The Sting

Paul Newman




photograph by Bruce Dye



In The Sting, the triple-cross setup at the end of the film is one of the greatest ruses ever depicted on screen. Every component of the scene's reality - the betting facility, the passage of time during the race, the allegiance/betrayal of Newman and Redford, the glorious and murderous climax - all of it is a hoax. It's one of Paul Newman's finest moments - a scene in which nothing is what it seems. Austin's Paul Newman, the newest members of the Trance Syndicate family, are equally not what they seem. They're not necessarily a new band; they've been in existence for about four years, and each of them has played in at least a few bands in addition to that. Their debut CD, Frames Per Second, came out in January, but it was recorded nearly a year ago. And what of the name?

The real Paul Newman is the band's 26-year-old bass player from Lake Charles, Louisiana who was apparently coerced into giving up his name for the greater good. He along with guitarist Craig McCaffrey are also members of Brick, a local hard-core band whose songs average about 20 seconds in length.

"One of them is a little over a minute," explains McCaffrey, who, along with Newman and bass counterpart Edward Robert, was involved in local band Andromeda Strain. "That's our anthem."

"That was a long-term love affair," says Robert.

Newman was in Gomez and Yuck. Robert is also known as Cyrus Rego. McCaffrey was in Switch Hitter for a month. Then there's drummer Tony Nozero, who has done time in a number of local bands since moving here from Madison, Wisconsin, including Polio, Big Horny Hustler, Noodle, and Liquid Mice. In addition to Paul Newman, Nozero also mans the kit for Drums & Tuba. He also drives a cab.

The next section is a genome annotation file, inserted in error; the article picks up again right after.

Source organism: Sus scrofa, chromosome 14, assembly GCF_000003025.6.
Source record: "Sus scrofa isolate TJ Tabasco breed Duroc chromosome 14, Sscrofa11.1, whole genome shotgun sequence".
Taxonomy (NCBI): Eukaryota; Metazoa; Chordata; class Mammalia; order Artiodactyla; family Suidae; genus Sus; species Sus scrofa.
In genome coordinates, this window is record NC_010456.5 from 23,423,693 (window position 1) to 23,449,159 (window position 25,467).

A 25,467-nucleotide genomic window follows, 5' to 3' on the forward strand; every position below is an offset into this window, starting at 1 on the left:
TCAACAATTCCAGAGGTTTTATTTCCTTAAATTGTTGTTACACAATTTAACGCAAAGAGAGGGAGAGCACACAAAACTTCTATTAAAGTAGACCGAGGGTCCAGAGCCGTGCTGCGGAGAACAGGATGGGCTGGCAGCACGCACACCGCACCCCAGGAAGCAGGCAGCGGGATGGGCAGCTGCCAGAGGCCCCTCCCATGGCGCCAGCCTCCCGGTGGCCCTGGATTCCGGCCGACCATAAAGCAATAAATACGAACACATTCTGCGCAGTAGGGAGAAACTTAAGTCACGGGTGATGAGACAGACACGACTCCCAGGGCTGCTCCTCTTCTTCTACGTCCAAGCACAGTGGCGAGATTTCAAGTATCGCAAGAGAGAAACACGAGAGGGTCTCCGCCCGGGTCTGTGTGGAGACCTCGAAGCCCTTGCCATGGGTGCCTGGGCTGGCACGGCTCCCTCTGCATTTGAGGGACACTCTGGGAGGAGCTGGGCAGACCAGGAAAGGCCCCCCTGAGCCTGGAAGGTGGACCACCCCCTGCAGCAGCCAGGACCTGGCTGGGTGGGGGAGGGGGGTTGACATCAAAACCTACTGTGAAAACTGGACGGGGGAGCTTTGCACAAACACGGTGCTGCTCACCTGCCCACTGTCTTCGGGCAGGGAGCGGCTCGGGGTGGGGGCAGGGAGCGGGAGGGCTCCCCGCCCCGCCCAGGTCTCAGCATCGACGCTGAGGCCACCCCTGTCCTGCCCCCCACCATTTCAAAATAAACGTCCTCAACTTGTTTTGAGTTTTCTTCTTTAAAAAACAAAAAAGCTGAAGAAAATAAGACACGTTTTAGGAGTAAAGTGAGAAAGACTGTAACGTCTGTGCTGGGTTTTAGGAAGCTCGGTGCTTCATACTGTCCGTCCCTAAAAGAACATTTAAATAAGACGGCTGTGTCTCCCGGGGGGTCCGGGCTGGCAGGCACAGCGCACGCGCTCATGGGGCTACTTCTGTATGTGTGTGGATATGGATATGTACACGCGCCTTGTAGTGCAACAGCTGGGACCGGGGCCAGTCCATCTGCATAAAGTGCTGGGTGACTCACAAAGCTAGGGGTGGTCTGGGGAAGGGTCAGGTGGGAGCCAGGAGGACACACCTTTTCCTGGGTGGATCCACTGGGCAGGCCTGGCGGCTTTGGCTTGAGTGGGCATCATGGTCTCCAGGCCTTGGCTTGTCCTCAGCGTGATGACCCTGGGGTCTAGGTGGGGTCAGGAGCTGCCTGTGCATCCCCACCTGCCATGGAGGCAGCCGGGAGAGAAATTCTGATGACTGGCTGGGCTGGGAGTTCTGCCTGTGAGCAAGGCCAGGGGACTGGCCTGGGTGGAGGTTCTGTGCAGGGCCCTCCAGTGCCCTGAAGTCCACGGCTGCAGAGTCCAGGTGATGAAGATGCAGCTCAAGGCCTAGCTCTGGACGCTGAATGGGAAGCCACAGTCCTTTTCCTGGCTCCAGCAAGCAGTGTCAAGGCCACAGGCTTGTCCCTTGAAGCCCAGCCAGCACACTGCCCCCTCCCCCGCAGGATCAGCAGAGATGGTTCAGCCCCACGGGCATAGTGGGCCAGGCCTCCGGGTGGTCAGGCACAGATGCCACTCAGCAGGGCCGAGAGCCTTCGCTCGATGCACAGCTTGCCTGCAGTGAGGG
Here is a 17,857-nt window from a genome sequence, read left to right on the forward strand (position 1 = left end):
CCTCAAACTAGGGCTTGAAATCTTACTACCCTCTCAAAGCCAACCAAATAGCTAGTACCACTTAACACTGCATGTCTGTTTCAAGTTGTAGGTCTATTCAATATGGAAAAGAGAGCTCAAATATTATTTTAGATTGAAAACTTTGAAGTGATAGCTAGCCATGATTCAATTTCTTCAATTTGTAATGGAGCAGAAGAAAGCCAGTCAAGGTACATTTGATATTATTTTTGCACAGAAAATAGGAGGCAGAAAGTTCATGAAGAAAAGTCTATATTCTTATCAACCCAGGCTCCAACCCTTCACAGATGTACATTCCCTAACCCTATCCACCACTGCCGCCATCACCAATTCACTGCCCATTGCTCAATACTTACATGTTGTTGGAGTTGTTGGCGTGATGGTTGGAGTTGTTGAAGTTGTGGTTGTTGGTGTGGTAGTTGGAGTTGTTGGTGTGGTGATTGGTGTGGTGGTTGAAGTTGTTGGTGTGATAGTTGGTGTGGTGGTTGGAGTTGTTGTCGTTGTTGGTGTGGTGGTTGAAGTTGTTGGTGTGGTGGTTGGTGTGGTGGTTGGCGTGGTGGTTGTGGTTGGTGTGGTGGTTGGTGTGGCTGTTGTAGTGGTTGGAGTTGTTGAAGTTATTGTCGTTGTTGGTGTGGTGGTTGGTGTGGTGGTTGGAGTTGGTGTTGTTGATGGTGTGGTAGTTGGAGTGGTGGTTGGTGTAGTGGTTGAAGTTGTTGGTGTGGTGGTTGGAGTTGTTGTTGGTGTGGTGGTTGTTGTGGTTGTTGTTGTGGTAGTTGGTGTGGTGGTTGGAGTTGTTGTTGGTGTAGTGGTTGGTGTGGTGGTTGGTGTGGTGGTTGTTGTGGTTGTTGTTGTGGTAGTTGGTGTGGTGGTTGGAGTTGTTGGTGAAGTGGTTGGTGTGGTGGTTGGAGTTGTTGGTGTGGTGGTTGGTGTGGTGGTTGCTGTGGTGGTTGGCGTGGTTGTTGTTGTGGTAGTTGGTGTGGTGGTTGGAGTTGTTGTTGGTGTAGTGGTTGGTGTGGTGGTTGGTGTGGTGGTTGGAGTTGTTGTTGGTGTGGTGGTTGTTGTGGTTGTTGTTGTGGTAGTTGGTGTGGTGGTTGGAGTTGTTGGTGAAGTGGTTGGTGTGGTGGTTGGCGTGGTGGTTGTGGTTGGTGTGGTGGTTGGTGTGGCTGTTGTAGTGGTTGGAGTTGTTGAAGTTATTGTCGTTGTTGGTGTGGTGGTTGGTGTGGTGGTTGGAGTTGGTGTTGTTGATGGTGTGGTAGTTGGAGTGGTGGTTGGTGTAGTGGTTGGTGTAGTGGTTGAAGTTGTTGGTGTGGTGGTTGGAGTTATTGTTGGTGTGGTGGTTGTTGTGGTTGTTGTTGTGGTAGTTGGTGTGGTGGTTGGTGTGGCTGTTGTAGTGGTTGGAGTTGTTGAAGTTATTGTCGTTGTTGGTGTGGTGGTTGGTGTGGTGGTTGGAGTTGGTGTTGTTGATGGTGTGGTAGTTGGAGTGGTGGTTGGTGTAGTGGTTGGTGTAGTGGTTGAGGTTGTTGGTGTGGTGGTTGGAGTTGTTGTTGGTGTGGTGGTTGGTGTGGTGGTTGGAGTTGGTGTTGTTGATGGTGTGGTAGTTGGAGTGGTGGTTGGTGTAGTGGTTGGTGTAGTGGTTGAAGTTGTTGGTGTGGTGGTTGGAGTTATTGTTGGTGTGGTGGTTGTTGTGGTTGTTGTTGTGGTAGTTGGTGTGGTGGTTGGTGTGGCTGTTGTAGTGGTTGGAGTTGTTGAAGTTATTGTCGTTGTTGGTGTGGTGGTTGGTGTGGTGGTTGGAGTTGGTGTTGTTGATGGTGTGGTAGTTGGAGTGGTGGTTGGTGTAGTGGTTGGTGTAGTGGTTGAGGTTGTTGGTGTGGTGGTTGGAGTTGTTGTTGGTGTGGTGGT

"I keep wanting to get out," says Nozero, "but I can't get out. I don't know, it's very weird. Hard to explain. I think maybe I'm sort of addicted to it, to driving. If I have a night off I kinda freak out. It's weird, but I'm sure it will pass."

You can get addicted to driving, and it is hard to explain. Whether a cross-country ramble or a 12-hour shift spent inside the city limits, the compulsive attraction is there just the same. The subtle rises and dips of the road beneath you, the slight but constant shift of dead-ahead focus, the little rituals we create for ourselves as we work through a long night in a car. Some people find it uncomfortable, repetitive - even boring.

Some might say the same about Paul Newman. Much like labelmates Bedhead and The American Analog Set, this music is not for everyone. It has a basis in repeated sections, sometimes as short as a single measure, others much longer and more involved, but in the repetition of these sections is where the heart of Paul Newman's music beats. From that foundation, the music spreads outward and upward, growing in a riff slightly modulated or in a sudden burst or collapse of energy.

If you dislike the blues, all blues sounds the same. Same for jazz, speed-metal, reggae, zydeco, and so on. But if you try, if you devote a little bit of time and energy to the listening, the differences spring from where there was nothing in dizzying succession. Like the way McCaffrey's guitar jumps up in the third portion of "Elements of Style" to reveal Robert's Fender 6 bass defining the melody where before it seemed a straight guitar/bass duet. Or the way the basses and the drums rattle softly off each other in "Carl Sagan."